Reunion of Newcastle Cosmology alumni for Stephen Hawking’s 70th Birthday Symposium in Cambridge
From left to right: David Wiltshire, David Toms, Mark Hindmarsh, Paul Davies and Ian Moss

Previous Faculty Members

Prof C.W. Paul Davies
(1980-1990 Professor, founded the group, now Professor at Arizona State University).
He is famous for the Bunch-Davies Vacuum which he is demonstrating for a lay audience on the right.

Prof David Toms
(1984-1989 Lecturer,
1989-2012 Reader,
from 2012 Professor,
now Emeritus)

Previous PostDocs & Fellows

Florent Michel (2016-2019, with Durham)

Jonathan Pearson (2011-2014, with Durham)

James Gray (2001-2003, Research Fellow, now Assistant Professor at Virginia Tech)

James Grant (1995-1997)

Olga Buryak (1994-1995)

Bruce Jensen (1994-1996)

Patrick Brady (1993-1995, now Professor at University of Wisconsin Milwaukee)

Salvatore Mignemi (1991-1993, now Professor at University of Cagliari)

Janaki Balakrishnan (1991-1992, now Professor at National Institute of Advanced Studies in India)

Alan McLachlan (1990-1991)

John McLaughlin (1989-1990)

David Wiltshire (1989-1990, now Professor at University of Canterbury New Zealand)

Mark Hindmarsh (1989-1991, now Professor at Sussex)

John Barrett (1985-1989, now Professor at Nottingham)

Varun Sahni (1986-1988, now Emeritus Professor at Inter-University Centre for Astronomy and Astrophysics, Pune, India)

Richard Rowher (1987-1988)

Colin Campbell (1987-1988)

Ian Moss (1982-1984 postdoc, 1984-1995 Lecturer, 1995-2002 Reader, since 2002 Professor)

Previous postgraduate students

Marios Bounakis (PhD 2021)

Mario Gutierrez Abed (MPhil 2020)

Katie Marshal (PhD 2020, Higgs vacuum decay and implications for the Standard Model)

Tim Yeomans (2008-2012, PhD)

Paul Mackay (PhD 2012, Low energy quantum gravity)

Christopher Graham (2006-2009, PhD, Testing Models of Cosmological Inflation, now Director of E-learning)

Cheng-Ji Chang (1999-2003, PhD)

Sam James (2004-2008, PhD, Effective Actions in Brane Scenarios, part of Palace of Science)

Nasr Ahmad (2004-2008, PhD, Brane-worlds and low energy heterotic M-theory)

Chun Xiong (2004-2007, PhD, Warm inflation, dissipation and fluctuations)

James P. Norman (2001-2005, PhD, Applications of low energy superstring theory)

Lisa Hall (2001-2004, PhD, Dissipative Models of Inflation)

Alan Knapman (2000-2003, PhD, Classical and Quantum Fields in Brane Worlds)

Max Giammatteo (2000-2003, PhD, Quasinormal modes of black holes)

Julian McKenzie-Smith (PhD, 2003, Zeta-function methods in curved spacetimes)

Wenceslao Santiago-German (1999-2003, PhD, Space-time structure and hidden dimensions)

Jose de Noronha (PhD, 2002, Statistical mechanics of ideal quantum gases: finite size effects, now Associate Professor at Universidade Lusíada in Portugal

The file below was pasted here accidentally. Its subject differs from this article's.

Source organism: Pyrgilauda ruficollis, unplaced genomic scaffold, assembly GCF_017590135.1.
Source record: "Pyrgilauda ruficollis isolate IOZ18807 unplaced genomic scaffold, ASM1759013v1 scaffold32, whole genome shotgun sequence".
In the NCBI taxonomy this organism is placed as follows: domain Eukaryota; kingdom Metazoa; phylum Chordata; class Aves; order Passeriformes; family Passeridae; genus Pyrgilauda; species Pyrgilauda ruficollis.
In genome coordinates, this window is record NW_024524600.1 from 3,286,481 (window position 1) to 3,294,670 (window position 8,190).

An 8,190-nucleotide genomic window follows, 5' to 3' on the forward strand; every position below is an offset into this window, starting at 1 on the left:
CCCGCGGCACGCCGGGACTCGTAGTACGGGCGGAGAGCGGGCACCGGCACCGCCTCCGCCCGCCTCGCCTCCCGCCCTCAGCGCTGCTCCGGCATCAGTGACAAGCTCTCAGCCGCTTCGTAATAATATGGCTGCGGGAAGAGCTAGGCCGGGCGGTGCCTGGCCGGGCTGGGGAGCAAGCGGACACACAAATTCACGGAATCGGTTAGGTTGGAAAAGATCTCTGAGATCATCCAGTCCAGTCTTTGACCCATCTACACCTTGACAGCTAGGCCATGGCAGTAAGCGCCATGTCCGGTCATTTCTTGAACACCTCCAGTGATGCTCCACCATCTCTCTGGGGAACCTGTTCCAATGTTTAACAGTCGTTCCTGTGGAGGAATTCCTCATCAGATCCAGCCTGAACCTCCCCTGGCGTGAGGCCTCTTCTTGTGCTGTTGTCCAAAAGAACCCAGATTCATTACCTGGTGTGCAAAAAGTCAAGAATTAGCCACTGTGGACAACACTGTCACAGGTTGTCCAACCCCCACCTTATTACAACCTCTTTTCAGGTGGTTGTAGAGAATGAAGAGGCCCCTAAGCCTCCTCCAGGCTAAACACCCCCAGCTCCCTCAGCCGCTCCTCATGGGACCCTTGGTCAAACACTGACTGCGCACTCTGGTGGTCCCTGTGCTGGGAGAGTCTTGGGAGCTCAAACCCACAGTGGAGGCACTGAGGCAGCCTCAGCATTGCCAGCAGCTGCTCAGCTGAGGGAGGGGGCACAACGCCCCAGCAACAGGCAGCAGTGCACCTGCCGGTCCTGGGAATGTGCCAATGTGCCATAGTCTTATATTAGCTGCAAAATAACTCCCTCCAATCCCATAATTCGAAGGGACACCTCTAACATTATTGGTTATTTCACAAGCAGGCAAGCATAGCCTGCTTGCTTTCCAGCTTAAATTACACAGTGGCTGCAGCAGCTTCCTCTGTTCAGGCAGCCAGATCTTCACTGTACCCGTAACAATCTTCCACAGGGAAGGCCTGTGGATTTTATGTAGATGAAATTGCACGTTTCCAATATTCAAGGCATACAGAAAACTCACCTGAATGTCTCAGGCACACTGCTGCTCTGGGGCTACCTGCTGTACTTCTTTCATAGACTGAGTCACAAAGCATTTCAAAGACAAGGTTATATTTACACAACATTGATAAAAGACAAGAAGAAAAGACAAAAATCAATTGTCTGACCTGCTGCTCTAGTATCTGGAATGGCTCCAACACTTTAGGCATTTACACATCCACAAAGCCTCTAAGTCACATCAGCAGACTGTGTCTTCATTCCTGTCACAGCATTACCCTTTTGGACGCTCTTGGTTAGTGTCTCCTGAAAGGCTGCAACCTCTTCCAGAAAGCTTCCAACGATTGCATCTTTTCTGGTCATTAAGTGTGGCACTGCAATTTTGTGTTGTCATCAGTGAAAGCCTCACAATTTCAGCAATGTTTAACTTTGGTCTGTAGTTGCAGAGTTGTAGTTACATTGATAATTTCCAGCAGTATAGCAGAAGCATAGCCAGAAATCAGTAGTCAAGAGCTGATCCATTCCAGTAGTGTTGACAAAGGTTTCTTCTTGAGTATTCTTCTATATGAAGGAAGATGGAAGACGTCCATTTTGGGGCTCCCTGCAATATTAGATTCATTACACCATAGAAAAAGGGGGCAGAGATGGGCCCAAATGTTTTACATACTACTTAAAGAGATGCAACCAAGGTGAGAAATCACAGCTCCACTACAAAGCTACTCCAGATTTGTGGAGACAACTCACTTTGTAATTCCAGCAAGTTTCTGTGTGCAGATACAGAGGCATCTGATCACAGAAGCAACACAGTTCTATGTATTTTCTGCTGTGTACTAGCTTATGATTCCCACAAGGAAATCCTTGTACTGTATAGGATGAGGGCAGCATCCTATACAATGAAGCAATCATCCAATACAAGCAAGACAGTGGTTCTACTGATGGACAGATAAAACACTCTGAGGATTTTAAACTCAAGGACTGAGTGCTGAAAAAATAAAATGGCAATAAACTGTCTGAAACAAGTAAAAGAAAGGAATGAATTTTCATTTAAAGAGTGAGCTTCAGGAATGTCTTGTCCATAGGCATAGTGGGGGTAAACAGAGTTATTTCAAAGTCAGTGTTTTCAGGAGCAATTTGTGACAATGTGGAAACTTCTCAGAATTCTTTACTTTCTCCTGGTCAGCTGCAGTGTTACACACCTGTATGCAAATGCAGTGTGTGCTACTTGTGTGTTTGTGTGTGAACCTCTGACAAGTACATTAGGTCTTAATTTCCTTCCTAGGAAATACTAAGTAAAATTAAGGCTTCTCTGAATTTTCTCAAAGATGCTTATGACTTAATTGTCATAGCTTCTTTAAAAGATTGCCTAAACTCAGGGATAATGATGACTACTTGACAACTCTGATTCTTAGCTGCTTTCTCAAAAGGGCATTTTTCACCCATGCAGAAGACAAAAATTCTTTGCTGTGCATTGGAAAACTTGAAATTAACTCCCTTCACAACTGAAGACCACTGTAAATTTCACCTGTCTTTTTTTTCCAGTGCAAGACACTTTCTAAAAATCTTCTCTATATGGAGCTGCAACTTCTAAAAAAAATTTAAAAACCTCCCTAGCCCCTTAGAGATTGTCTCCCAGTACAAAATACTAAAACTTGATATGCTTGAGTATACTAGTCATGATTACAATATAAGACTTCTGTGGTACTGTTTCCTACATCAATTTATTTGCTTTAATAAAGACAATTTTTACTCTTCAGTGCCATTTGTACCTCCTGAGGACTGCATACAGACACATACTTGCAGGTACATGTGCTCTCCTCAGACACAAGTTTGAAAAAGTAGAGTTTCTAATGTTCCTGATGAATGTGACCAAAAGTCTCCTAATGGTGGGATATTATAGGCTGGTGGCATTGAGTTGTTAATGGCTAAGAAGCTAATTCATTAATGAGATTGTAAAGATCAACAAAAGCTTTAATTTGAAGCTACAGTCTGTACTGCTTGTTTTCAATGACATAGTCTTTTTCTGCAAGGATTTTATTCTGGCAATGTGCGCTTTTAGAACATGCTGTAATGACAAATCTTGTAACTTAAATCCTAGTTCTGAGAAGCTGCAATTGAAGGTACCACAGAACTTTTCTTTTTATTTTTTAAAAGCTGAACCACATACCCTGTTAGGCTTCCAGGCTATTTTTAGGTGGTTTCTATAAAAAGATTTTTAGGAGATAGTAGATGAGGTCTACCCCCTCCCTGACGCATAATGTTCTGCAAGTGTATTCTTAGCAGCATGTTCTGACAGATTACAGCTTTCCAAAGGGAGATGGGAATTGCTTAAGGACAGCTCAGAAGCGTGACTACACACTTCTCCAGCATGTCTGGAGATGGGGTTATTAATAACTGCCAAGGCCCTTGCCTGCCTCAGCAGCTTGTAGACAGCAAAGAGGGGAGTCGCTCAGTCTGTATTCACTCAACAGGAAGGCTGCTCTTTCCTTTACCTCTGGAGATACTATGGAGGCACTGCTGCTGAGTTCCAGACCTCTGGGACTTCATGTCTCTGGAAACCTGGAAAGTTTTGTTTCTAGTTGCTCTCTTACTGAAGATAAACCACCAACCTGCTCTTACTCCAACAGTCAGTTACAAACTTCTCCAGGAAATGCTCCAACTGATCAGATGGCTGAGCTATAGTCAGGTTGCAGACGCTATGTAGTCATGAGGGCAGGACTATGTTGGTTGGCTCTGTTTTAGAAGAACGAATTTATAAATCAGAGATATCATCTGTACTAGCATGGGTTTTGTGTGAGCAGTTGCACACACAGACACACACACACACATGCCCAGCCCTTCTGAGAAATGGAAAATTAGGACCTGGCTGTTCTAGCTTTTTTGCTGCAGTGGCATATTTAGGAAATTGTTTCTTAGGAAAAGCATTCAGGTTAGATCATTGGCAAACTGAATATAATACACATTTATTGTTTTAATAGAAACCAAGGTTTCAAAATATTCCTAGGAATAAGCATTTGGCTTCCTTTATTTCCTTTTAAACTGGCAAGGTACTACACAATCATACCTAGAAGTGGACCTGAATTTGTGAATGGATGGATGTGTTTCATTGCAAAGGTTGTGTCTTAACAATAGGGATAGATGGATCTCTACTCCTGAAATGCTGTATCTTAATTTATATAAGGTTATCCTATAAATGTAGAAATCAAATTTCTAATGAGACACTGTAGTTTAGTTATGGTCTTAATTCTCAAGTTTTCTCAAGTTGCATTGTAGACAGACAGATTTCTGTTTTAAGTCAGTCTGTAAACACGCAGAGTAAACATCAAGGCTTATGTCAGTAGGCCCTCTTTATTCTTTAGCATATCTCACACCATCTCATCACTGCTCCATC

Nino Flachi (1999-2002, PhD, Quantum field theory on brane backgrounds, now Associate Professor at Keio University)

Wade Naylor (1997-2001, PhD, Quantum effects in the early universe)

Noriko Shiiki (PhD 2000, Solitons and black holes)

John Smith (PhD 1999, Scalar fields in quantum field theory and black holes)

Guy Standen (PhD 1998, The charged base gas)

Sergio Goncalves (PhD 1997, now at Universidade Federal do Espírito Santo in Brazil)

Vasilios Zarikas (PhD 1996, Aspects of early universe phase transitions)

Chris Chambers (PhD 1996, Classical aspects of black hole physics)

Gill Neto (PhD 1995, Quantum mechanics of pseudo-spherical universes and Euclidean black holes)

Gary Huish (PhD 1994, Renormalization of interacting quantum field theory in three dimensional curved space)

Andrew Wray (PhD 1993, Topological defects and black holes)

Mark Burgess (PhD 1990, Gauge vacua on multiply connected spacetimes)

Felicity Mellor (PhD 1990, Black holes and quantum cosmology, now Senior Lecturer for Science Communication at Imperial College London)

Steve Poletti (PhD 1989, Geometry, quantum field theory and quantum cosmology)

Ian Russel (PhD 1989, Calculations in quantum field theory)

Hugh Luckock (PhD 1988, Strings, p-branes and Skyrmions in curved space)

Steve Huggins (PhD 1987, Quantum field theory calculations in four- and five-dimensional gravity)

Paul Ellicott (PhD 1987, Geometrical aspects of quantum field theory)

Steve Lonsdale (PhD 1987, Some cosmological aspects of unified theories)

Andy Wright (1982 – 1986, PhD, Quantum Aspects of Inflationary Cosmologies)

Edmund Copeland (1982-1986, PhD, Quantum Aspects of Kaluza-Klein cosmologies)
now Professor at Nottingham)

Ed Copeland exploring the string landscape

W.R. Walker (PhD 1985, Particle and energy creation in curved space quantum field theory)

Kerry Hinton (PhD 1984, Particle detectors in curved space quantum field theory, now  Principle Research Fellow at the Centre for Energy Efficient Telecommunications at the University of Melbourne)

Previous meetings

UK Cosmology Meeting @ Newcastle University, May 16-17, 2022

UK Cosmology Meeting @ Newcastle University, March 14, 2006